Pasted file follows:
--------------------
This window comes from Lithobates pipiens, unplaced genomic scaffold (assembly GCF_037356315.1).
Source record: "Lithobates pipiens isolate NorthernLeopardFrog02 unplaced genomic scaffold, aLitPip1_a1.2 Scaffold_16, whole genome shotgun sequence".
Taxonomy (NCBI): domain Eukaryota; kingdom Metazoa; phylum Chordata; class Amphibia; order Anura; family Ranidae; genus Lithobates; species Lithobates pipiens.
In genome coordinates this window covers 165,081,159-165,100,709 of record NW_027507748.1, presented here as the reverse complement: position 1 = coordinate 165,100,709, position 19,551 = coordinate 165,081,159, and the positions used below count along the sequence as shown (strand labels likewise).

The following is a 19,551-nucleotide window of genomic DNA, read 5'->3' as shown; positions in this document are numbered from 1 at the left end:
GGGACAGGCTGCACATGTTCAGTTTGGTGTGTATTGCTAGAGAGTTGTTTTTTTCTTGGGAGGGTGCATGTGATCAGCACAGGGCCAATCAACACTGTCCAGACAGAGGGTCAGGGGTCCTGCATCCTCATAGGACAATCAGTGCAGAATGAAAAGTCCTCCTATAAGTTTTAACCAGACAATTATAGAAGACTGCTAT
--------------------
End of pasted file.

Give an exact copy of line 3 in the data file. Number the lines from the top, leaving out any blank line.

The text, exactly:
Taxonomy (NCBI): domain Eukaryota; kingdom Metazoa; phylum Chordata; class Amphibia; order Anura; family Ranidae; genus Lithobates; species Lithobates pipiens.